Not only does the transfer of information in this manner substantially reduce the synchronization time required, it also reduces the amount of system hardware and the number of steps necessary to move information. More particularly, if the information is stored using the clock of the source system component but moved out of the buffer in response to the clock of the destination system component, the buffer may be treated as a buffer of the destination component when the information is moved out. Because of this, the destination component need not store the information in a second internal buffer before it can be used. The information is immediately usable and may be used as it is clocked out of the buffer by the destination component. This has the effect of making the buffer first a part of the source component and then a part of the destination component and reducing the buffering circuitry by half. Thus, in addition to the time saved by using batch synchronization rather than per word synchronization, the time that would have been necessary to place the information in a second buffer and read it out for use is also saved.
Moreover, while prior art systems have required that ad hoc synchronization be accomplished at each individual interface, the present arrangement is especially adapted to allow the synchronization of a large number of asynchronous components. By storing information to be transferred in packets at a buffer of a source component and broadcasting a signal that the information is ready on a broadcast bus to a plurality of destination components, any of those destination components may synchronize to the broadcast signal and accept the information. This transfer of information is made easy and very rapid because any destination component need only furnish its clock to the source buffer and the information in the packet is automatically synchronized to the clock of the accepting destination. Thus, a very simple system is able to synchronize a plurality of asynchronous components.
FIG. 3 illustrates a basic circuit 22 for carrying out the invention of synchronizing the transfer of data between only two components. The circuit 22 includes a first component 23 and a second component 24. Each of the two system components operates in response to a different system clock. Consequently, data transferred between the two components 23 and 24 must be synchronized to the clock of the destination component 24 in order that the data be useful at the destination component.
In order to accomplish this result, a buffer 26 is provided. In FIG. 3, the buffer 26 is shown as a part of a circuit 25 (such as an integrated circuit) which includes the source component 23; the buffer 26 might also be positioned as a separate circuit component. The buffer 26 is arranged to receive information to be transferred from the component 23 to the component 24. The buffer 26 receives information transferred to it by the component 23 under control of the clock of the component 23. This clock is furnished to the buffer control circuitry by means of a multiplexor 27. In the preferred embodiment, such a buffer 26 is adapted to hold a maximum of sixty-four bytes of information.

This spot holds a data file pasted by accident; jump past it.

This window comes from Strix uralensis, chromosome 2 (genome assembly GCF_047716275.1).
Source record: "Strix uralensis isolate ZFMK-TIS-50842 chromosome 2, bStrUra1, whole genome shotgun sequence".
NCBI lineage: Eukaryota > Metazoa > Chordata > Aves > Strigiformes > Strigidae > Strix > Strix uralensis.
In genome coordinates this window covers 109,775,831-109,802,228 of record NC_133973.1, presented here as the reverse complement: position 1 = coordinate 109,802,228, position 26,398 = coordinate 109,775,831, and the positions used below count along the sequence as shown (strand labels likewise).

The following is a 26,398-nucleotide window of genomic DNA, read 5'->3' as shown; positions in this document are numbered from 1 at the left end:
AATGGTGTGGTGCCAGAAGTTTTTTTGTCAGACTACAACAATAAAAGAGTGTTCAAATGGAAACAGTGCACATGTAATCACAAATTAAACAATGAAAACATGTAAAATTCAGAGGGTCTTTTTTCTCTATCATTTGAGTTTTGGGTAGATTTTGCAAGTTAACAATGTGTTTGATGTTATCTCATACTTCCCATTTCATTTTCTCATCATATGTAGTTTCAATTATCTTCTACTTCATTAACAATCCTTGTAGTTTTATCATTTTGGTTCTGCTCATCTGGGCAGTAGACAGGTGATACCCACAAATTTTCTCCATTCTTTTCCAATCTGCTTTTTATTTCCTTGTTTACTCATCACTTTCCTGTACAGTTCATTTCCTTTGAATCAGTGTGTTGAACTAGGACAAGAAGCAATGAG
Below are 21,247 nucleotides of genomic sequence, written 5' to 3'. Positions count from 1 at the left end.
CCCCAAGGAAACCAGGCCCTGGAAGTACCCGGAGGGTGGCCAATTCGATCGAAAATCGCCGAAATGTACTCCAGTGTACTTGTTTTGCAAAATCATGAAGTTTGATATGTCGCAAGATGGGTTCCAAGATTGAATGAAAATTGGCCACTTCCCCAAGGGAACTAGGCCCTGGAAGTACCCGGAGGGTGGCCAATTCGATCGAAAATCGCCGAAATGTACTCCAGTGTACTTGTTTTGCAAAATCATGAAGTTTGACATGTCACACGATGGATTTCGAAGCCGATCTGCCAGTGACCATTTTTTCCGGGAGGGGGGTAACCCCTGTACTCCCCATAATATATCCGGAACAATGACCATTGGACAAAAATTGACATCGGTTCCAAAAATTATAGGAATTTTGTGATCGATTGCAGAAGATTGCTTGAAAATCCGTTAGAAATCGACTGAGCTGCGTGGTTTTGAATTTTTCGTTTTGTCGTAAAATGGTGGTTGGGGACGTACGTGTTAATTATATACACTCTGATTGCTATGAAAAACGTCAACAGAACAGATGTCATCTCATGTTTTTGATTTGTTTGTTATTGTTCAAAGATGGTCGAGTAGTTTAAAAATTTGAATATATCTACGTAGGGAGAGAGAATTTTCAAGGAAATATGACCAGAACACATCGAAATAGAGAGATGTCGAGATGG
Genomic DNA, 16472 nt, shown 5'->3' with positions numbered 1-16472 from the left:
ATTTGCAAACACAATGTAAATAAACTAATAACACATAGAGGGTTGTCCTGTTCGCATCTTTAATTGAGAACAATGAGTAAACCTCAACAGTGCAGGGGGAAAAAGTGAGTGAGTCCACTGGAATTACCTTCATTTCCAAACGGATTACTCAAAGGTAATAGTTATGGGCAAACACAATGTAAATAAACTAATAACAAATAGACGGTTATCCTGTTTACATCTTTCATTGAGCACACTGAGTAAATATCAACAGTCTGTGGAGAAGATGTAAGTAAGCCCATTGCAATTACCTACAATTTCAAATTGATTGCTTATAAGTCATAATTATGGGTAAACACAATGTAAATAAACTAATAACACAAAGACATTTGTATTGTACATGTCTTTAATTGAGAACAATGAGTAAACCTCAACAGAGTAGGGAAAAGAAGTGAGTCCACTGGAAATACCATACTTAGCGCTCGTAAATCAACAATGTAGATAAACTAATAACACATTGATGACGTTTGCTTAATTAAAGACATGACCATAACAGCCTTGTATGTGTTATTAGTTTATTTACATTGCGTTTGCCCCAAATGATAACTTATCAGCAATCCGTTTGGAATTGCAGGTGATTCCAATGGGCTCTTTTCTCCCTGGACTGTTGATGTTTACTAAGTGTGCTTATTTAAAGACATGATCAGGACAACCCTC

When the buffer 26 has been filled with the information to be transferred, the component 23 generates a signal from a register 28 indicating that there is information ready to be transferred to the component 24. This signal is placed at the D input terminal of a first synchronizing flip-flop 30 which is clocked as described above by the clock of the destination component 24. The output of the D flip-flop 30 is transferred to a second D flip-flop 32 which is also clocked by the clock of the destination component 24. The output of the second D flip-flop 32 is synchronized to the clock of the component 24 and thus may be read by the destination component 24 as indicating that there is information in the buffer 26 waiting to be transferred to the component 24. The signal also indicates that no information is being clocked into the buffer 26 by the component 23 and that the synchronization circuitry is not in use.
This being the case, a valid signal is transferred from the component 24 to operate the multiplexor 27 so that the clock of the component 24 is transferred by the multiplexor 27 to clock the information stored in the buffer 26 to the component 24 for use. At the same time, the D flip-flops 30 and 32 are furnished a clearing signal at a reset terminal by the component 24 so that they may be utilized for the next synchronization required for the transfer of information.
It will be realized by those skilled in the art that the information furnished from the buffer 26 is automatically synchronized to the clock of the component 24 without the necessity of synchronizing any individual word of the information through two flip-flop stages, let alone all of the words gathered in the buffer 26. This saves a substantial amount of time in the transfer of information. Moreover, the information clocked out of the buffer 26 is ready for use immediately by the component 24. Consequently, the buffer 26 which was initially a logical part of the component 23 has become, in effect, a buffer of the component 24, furnishing information to the elements of the component 24. This both saves the necessity of storing the information somewhere in the component 24 before it can be used and saves the time for so storing the information and retrieving it.